Lies, all lies....

However, just put all that to one side and enjoy the film. It really isn't bad, and the special effects are excellent for their day. I understand that some scenes were used in 'A Night to Remember'.
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Format: DVD
This film has a bizzare history, starting as a propaganda piece for the Nazi party, to the suicide of it's director in military prison, to the constant re-editing and outright banning by the political censors.

Much has been made of how the film is a politically motivated indictment of Great Britain, but that never truly comes across except in the final coda at the end. If anything, the film (at least from a modern perspective), is more focussed on condemning the greed of the rich and powerful.

While the Germans played a bit fast and loose with history (such as having a "good" German officer/hero take the place of the British Lightoller, and White Star Line president Ismay being freely offered place in a lifeboat), most of the film is fairly accurate in depicting the basic events we are all familiar with. However, and perhaps not surprisingly, there is a noticable lack of heroism except for the actions of the one German officer. The balance of the passengers and crew are evil and greedy corporate and society types, or otherwise just downright helpless.

The drawing room intrigue and staid romantic entanglements get a bit dry after a while, but once the ship gets into trouble, things pick up nicely. Although the slanting of the decks is not effectively realized, the actual flooding of the ship is well done with miniatures and live action sets. Fans of James Cameron's "Titanic" will no doubt recognize the innocent-man-trapped-in-a-flooding-cabin sequence, among other things.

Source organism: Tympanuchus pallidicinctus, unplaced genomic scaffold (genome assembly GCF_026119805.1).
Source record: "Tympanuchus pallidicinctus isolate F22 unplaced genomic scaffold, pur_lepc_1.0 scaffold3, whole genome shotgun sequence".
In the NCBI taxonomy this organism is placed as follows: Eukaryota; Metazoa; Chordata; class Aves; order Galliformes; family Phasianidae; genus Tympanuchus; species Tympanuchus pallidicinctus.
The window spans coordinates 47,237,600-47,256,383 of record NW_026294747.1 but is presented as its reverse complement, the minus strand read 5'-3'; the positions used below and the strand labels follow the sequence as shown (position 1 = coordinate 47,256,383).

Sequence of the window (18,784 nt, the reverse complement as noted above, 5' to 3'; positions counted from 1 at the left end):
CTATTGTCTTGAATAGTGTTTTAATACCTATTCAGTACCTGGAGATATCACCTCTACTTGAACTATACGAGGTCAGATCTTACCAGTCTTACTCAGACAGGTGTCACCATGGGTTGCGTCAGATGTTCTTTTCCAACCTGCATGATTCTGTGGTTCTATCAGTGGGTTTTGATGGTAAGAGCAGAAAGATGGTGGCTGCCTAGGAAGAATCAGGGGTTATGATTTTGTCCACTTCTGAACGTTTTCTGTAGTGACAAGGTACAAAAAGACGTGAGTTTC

Kino has done a pretty good job restoring the film to it's original running time. Some elements are washed out, and others show scuffs and scratches. However, it's probably the best that could be hoped for given the film's history.
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5 Comments 29 people found this helpful. Was this review helpful to you? Yes No Sending feedback...
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Format: DVD
And a fascinating film no matter how you look at it. The legend is that it was instigated by Joseph Goebbles as one of his supreme efforts in anti-British propaganda. But when all was said and done, it backfired big time. The director of the film, Herbert Selpin, was murdered by the Nazis for crafting what seems today a thinly-veiled indictment of the Nazi government, and this "Titanic" ended up being banned from all German theaters until years after the war. And then, the British banned it again (they never did like being reminded of the disaster) for its supposed anti-British content, while at the same time it was being shown with no problem in those parts of Germany occupied by the Soviet Union. Oddly enough, they had no problem with the film's anti-Capitalist tone. In any event, this "Titanic" remains one of film history's most fascinating takes on the famous legend -- a roughly equal mixture of historical fact, outrageous legend, and outright lies. Still, it's better than some of Hollywood's films on the same subject, and you don't have to look far to see where James Cameron cribbed a lot of the ideas for his own over praised epic. There are also some very impressive (for the time) special effects, many of which were used in what is still the best Titanic film, 1958's "A Night to Remember," along with some of the most moving sequences to appear in any film about the tragedy (my favorite is the moment when wireless operator Phillips releases his pet canary into the night sky). My highest praise to Kino video for making this important historical film available in a proper DVD release with English subtitles. It's a must for both the film and Titanic buffs out there who think that they've seen it all.